Imelda in July 2008
Marcos in 1982 during a ceremony
Imelda Marcos in 1953
Ferdinand Marcos (right) with his family in the 1920s
Imelda Romualdez-Marcos with former President Ferdinand Marcos and family during the 1965 inauguration
Imelda Marcos at the Bataan Death March Memorial
Ferdinand Marcos being conferred with a Doctor Laws, honoris causa degree during the investiture of the first Filipino president of Central Philippine University, Rex. D. Drilon, on April 21, 1967.
Lyndon B. Johnson and Imelda Marcos dancing
Ferdinand Marcos as a soldier in the 1940s
Meeting of the Marcoses and the Nixons in 1969 at the Malacañang Palace
Ferdinand Marcos is sworn into his first term on December 30, 1965.
Imelda Marcos features prominently in protest art displayed in the lobby of the Bantayog ng mga Bayani Museum, which documents the events of the Marcos Dictatorship and "honors the heroes and martyrs that fought the regime".
The leaders of some of the SEATO nations in front of the Congress Building in Manila, hosted by Marcos on October 24, 1966
President Marcos (left) and his wife Imelda (center) meet with US President Lyndon B. Johnson (right) in Manila in October 1966.
Marcos with Japanese Emperor Hirohito in 1966
Ferdinand Marcos takes the Oath of Office for a second term before Chief Justice Roberto Concepcion on December 30, 1969.
Richard Nixon with the Marcos family in 1969
September 24, 1972, issue of the Sunday edition of the Philippine Daily Express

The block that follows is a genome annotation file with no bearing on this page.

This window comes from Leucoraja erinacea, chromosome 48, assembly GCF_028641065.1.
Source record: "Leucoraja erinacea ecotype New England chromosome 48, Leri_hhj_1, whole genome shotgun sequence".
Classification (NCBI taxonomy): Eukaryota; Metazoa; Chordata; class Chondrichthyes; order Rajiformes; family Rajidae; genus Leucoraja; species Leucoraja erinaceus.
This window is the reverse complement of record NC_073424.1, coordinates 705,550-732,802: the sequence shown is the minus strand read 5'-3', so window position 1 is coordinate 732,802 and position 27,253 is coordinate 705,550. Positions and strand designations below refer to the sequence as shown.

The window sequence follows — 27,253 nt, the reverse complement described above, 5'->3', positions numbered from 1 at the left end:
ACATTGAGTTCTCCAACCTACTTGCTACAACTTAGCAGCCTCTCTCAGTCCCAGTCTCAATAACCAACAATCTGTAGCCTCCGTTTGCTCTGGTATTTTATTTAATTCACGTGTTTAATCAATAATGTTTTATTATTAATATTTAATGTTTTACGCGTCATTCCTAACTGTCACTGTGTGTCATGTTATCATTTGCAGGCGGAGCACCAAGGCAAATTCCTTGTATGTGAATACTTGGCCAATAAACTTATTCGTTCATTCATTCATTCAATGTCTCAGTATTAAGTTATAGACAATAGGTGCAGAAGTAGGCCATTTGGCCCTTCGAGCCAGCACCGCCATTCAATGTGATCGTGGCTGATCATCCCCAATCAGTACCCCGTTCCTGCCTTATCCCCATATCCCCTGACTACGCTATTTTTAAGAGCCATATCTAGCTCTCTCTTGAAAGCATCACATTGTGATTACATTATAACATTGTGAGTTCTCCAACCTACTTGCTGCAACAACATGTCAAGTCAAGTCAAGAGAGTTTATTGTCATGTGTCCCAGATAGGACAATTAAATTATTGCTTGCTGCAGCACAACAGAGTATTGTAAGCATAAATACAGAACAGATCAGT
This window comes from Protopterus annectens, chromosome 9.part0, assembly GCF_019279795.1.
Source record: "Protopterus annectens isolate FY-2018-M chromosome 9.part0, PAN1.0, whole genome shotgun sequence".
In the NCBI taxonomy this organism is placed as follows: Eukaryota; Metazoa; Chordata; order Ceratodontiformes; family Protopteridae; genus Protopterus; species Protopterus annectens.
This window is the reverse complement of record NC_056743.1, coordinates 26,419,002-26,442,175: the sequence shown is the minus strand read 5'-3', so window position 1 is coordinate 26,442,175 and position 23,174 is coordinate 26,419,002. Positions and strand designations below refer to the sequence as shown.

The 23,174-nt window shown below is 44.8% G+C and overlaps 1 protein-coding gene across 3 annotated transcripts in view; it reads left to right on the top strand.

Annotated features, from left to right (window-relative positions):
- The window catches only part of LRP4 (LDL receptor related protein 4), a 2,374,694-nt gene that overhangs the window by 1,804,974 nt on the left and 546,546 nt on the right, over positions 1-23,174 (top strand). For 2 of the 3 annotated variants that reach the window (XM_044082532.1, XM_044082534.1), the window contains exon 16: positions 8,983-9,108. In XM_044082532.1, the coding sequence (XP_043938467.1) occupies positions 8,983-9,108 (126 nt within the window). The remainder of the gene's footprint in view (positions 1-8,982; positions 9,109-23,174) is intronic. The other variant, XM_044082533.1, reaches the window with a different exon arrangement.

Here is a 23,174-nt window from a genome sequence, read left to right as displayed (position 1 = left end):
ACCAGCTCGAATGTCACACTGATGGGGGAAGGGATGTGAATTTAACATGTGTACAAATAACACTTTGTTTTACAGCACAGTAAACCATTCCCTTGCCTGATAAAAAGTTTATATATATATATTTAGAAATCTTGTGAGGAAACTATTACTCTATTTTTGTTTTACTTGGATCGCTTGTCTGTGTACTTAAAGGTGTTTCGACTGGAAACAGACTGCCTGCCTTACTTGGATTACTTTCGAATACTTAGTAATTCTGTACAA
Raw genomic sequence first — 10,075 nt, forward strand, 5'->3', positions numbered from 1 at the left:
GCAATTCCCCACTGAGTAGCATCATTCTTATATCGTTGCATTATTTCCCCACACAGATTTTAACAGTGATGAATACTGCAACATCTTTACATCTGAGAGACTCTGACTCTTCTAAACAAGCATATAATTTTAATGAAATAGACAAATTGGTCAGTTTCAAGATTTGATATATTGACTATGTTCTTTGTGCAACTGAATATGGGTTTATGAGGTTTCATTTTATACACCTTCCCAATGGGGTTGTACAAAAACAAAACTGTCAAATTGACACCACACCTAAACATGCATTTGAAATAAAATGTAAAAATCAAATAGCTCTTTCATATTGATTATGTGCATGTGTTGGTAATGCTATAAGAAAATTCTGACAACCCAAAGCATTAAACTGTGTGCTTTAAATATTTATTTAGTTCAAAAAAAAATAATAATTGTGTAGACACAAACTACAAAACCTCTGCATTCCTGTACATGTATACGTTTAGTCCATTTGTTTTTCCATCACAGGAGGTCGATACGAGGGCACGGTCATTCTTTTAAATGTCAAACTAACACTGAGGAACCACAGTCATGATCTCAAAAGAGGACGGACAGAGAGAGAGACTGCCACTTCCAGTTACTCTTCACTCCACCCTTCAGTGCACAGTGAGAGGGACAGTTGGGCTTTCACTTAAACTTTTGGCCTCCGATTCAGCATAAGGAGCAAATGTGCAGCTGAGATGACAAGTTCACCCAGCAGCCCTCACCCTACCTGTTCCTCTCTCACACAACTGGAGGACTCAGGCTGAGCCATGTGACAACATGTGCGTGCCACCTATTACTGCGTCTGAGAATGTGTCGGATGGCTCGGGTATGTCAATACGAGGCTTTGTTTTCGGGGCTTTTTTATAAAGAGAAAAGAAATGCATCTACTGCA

Imperial Japanese Army soldier Hiroo Onoda offering his military sword to Marcos on the day of his surrender on March 11, 1974
Ferdinand Marcos with US Secretary of State George Shultz, 1982
President Ferdinand E. Marcos in Washington in 1983
Marcos at the North–South Summit on International Cooperation and Development in Cancun alongside other world leaders including I. Gandhi, F. Mitterrand, R. Reagan, M. Thatcher, K. Waldheim, Zhao Ziyang; October 23, 1981
Corazon Aquino, widow of the assassinated opposition leader Benigno Aquino Jr., takes the Oath of Office on February 25, 1986
Ferdinand and Imelda Marcos at the White House with US President Ronald Reagan in 1982
The body of Ferdinand Marcos was stored in a refrigerated crypt at the Ferdinand E. Marcos Presidential Center in Batac, Ilocos Norte until 2016.
Students of the Ateneo de Manila University along Katipunan Avenue protesting against the burial of Marcos insisting that the former president is not a hero, but a dictator
Ferdinand Marcos in Washington, 1983
A 1999 view of the San Fernando segment of North Luzon Expressway, one of Marcos's infrastructure projects
San Juanico Bridge connecting Leyte and Samar
Ferdinand and Imelda Marcos with the Johnsons in 1966
Ferdinand and Imelda Marcos with the Nixons in 1969
Marcos greeting Robert Muldoon on the latter's official visit to the Philippines, 1980. New Zealand was a valuable strategic partner for the country in the last years of Marcos' rule.

The term "edifice complex" was coined in the 1970s to describe Philippine First Lady Imelda Marcos' practice of using publicly funded construction projects as political and election propaganda.

- Edifice complex

She is the widow of former president Ferdinand Marcos and the mother of current president Ferdinand Marcos Jr.

- Imelda Marcos

During her husband's 21-year rule, she ordered the construction of many grandiose architectural projects, using public funds and "in impossibly short order" – a propaganda practice, which eventually came to be known as her "edifice complex".

- Imelda Marcos